Ange Postecoglou warned us we'd miss him when he's gone. We miss him already and his seat's still warm.
This will go down as one of the most baffling decisions in Australian football history. Sadly it may well overshadow his legacy of Asian Cup glory, the regeneration of the Socceroos side and its philosophy, and their stand out performances against some of the biggest names in world football.
Already the conspiracy theories have gone into overdrive - did the FFA combine with Fox Sports to drive him out to make way for Graham Arnold to take over? The suggestion is utterly bizarre - if the FFA wanted Arnie in, they just sack Ange and install Arnie rather than try to undermine the coach and make him fail in WC qualification.
Apart from anything, the FFA needs the cash from the World Cup to balance their books. Financially alone, they had to back Ange to qualify.
But there is without doubt behind the scenes tension between Ange and the FFA. By all accounts, he was still fuming over the slapdown when the FFA made him eat his words over supporting players in their wage dispute in 2015.
His autobiography released last year was choc-a-bloc with flashpoints that went against FFA policy too - supporting promotion-relegation and A-League expansion among others which directly contradicted the FFA.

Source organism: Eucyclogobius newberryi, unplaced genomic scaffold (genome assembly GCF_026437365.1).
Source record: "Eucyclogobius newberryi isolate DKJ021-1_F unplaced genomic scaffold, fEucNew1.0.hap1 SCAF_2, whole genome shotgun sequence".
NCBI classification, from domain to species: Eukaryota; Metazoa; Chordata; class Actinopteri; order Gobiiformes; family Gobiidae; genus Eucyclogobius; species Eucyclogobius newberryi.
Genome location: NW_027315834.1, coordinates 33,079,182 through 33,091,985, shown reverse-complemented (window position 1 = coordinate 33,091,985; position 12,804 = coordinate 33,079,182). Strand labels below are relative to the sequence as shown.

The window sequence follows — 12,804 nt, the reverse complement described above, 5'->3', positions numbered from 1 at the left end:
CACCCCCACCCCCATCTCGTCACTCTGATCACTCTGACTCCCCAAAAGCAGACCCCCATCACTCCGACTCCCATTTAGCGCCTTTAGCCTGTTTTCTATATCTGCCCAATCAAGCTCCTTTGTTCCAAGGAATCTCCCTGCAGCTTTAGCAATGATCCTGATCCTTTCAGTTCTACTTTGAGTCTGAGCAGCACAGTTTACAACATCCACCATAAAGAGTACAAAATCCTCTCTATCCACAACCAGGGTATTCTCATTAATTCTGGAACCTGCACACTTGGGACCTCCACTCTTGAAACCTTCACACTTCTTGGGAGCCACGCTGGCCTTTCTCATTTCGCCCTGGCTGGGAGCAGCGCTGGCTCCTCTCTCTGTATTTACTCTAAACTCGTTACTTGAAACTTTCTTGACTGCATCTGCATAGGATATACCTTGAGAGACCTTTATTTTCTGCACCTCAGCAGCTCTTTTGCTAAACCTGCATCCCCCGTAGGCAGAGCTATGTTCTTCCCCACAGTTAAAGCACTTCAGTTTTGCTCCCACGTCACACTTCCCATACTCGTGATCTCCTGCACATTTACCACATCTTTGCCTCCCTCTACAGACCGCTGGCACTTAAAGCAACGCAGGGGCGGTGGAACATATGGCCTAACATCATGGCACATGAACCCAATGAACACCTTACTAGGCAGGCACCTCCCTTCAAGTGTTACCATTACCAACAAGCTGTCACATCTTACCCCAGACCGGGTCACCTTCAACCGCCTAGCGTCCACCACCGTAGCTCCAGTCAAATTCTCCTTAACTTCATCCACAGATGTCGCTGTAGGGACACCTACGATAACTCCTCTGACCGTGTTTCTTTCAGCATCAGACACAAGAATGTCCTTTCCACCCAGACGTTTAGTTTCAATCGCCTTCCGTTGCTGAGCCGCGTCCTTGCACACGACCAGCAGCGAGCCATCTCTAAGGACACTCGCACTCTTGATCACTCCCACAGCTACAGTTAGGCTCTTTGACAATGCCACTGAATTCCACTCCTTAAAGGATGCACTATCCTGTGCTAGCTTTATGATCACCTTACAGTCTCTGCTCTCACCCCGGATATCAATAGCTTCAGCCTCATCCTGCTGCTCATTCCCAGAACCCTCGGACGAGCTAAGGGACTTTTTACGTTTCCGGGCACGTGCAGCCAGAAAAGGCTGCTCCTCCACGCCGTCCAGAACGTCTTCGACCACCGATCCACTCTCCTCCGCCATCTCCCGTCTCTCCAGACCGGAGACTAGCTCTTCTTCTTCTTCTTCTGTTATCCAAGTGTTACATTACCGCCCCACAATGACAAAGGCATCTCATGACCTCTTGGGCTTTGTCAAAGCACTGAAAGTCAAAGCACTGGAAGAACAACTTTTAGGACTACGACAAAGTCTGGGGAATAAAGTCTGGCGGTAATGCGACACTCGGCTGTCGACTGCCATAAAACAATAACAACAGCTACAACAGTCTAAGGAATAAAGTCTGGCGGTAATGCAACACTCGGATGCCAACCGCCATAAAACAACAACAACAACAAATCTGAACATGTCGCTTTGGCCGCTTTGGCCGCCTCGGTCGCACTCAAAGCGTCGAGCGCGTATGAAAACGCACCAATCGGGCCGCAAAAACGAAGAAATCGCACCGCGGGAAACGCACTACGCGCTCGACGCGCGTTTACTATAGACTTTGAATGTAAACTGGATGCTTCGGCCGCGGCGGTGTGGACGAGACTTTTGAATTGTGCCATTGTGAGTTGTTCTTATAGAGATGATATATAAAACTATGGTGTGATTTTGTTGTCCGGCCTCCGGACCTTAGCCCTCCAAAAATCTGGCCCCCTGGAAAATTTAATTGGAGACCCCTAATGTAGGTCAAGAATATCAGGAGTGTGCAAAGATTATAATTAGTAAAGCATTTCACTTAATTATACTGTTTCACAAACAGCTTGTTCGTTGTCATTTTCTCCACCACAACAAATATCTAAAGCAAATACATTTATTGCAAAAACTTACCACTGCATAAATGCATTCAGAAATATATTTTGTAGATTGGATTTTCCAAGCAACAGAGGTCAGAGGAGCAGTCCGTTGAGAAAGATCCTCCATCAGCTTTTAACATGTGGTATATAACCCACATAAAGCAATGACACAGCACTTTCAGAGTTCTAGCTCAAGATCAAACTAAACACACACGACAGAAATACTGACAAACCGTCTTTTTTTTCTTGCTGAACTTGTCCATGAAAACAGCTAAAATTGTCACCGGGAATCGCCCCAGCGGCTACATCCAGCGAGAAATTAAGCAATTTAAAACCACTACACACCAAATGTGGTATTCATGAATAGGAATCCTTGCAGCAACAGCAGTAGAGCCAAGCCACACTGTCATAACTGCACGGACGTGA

But Ange brought much of the most recent pressure upon himself.
The switch to the back three last March was a key football moment in his reign. Introduced at the last moment, away from home with only 24 hours to prepare the players, was impetuous and flawed.
The subsequent transition period where players got used to the new formation and Ange tried to find the best combination of players ultimately cost us automatic qualification.
And for what? Ange had ALREADY revolutionised his squad. He had ALREADY found his best XI and his best tactics. And now a new coach will tear it all down anyway...
Before March we looked good, although still capable of improvement. After March, with the exception of the Confeds Cup game against a weary Chile, we were constantly shaky at the back until pretty much the final game where it came good.
In football terms, the change meant we overloaded midifield and attack to create more scoring opportunities for our lone striker. Ange had correctly identified that, Cahill aside, our strikers need more chances to convert into goals because, frankly, our strike rate in front of goal was poor.